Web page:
School Finance Reforms, Teachers' Unions, and the Allocation of School Resources
Thursday, November 2, 2017
Comiskey (Hyatt Regency Chicago)
*Names in bold indicate Presenter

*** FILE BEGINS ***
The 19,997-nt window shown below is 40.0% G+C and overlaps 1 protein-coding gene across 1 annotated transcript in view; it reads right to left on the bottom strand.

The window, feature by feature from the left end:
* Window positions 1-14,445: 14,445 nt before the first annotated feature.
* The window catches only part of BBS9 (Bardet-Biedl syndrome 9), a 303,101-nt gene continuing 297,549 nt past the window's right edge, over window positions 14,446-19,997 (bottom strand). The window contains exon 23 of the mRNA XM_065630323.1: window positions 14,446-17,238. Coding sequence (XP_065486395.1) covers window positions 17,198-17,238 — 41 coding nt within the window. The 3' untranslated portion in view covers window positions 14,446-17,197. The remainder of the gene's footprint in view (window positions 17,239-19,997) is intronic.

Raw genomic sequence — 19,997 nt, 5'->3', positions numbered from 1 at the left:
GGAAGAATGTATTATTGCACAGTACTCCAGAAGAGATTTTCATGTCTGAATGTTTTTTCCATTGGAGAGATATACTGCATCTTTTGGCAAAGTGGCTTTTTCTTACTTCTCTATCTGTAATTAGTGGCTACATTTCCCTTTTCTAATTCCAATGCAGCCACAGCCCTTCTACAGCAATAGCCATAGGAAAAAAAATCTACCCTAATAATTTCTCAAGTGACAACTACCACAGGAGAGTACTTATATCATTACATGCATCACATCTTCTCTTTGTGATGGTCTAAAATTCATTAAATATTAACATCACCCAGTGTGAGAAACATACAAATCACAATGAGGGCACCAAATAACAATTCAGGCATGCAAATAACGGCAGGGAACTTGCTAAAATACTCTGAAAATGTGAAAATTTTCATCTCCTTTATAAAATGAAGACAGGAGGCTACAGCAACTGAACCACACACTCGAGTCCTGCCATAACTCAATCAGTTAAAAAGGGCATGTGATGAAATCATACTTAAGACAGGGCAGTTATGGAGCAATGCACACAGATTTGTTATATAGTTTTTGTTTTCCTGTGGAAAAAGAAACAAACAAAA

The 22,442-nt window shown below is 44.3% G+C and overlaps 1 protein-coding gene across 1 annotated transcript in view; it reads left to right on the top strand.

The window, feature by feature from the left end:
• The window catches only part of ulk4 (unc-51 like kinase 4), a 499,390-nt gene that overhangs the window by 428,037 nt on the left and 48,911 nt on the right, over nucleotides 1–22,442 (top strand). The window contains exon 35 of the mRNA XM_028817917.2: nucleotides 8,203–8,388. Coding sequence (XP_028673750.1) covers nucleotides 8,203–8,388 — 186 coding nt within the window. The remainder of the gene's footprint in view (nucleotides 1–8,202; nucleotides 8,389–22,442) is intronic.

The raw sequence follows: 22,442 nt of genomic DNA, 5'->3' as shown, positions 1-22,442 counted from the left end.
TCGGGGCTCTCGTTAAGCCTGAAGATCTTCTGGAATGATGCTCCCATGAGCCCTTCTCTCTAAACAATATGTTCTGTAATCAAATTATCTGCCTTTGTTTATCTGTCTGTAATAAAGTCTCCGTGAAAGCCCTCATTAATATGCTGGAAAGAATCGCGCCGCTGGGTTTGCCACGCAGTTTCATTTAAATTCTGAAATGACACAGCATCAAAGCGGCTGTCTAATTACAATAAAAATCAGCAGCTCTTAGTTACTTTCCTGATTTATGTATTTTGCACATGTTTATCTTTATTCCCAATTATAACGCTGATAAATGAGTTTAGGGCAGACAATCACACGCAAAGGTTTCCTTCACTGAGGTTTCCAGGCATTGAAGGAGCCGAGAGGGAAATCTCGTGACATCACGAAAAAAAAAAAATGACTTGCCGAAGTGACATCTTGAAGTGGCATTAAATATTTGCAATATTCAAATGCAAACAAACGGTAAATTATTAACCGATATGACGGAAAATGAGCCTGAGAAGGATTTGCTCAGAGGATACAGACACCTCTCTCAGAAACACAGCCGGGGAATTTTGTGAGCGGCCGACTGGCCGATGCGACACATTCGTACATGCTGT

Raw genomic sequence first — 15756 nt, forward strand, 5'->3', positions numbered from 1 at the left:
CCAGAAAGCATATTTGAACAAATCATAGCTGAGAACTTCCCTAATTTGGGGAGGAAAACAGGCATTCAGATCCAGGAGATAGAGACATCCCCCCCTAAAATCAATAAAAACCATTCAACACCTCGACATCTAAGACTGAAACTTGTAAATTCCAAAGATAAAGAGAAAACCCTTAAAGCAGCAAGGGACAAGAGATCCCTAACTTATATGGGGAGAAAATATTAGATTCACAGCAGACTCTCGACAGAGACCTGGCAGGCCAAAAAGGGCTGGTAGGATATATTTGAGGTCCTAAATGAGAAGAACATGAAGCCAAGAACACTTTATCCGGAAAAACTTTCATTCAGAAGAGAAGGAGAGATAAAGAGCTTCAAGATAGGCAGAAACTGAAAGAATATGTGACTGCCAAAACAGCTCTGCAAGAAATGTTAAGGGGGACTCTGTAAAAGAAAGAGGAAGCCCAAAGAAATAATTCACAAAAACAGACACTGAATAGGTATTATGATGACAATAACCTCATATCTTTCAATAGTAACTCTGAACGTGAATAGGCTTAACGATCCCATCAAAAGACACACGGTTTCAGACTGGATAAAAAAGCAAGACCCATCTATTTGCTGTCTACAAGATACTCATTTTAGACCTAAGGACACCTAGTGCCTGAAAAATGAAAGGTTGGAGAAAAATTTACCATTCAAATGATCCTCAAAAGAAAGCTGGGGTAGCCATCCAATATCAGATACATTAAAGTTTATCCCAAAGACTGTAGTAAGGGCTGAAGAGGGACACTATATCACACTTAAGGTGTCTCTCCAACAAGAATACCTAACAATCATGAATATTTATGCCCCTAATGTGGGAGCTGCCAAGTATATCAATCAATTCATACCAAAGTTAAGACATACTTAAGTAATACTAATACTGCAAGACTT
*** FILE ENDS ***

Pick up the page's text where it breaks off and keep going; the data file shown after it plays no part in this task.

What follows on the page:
This paper examines how teachers’ unions influence local governments’ allocation of increases in state aid due to school finance reforms. Our identification strategy exploits plausibly exogenous timing of reforms across states, and compares effects in states that mandate collective bargaining to states that do not. In states that mandate collective bargaining, school districts increased education expenditures nearly one-for-one with increases in state aid, and spent the funds primarily on teacher salaries and benefits. In states that do not mandate collective bargaining, districts reduced local taxing effort by about 50 cents for every dollar increase in state aid, and spent the remaining funds primarily on hiring new teachers. While our methodology is similar to recent papers exploiting the plausibly exogenous timing of school finance reforms across states (Jackson et al, 2016; Lafortune et al, 2016), an additional threat to the validity of our analysis is the potential endogeneity of mandatory collective bargaining laws. We show that our results are robust to two alternative identification strategies that address this potential endogeneity: 1) a border discontinuity analysis where we restrict our sample to districts along state borders where one state mandates collective bargaining and the other does not; and 2) propensity score reweighting where districts in states without mandatory collective bargaining laws that are observationally similar to districts in states with the laws receive a larger weight. The robustness of our results to these alternative strategies suggests that we are identifying the effects of the teachers’ unions, and not unobserved differences between the districts in the two types of states. School finance reforms led to some of the largest intergovernmental transfers from states to local school districts in U.S. history, and our results suggest that teachers’ unions had a dramatic impact on both the fraction of these transfers that passed through to education funding and on the allocation of these funds.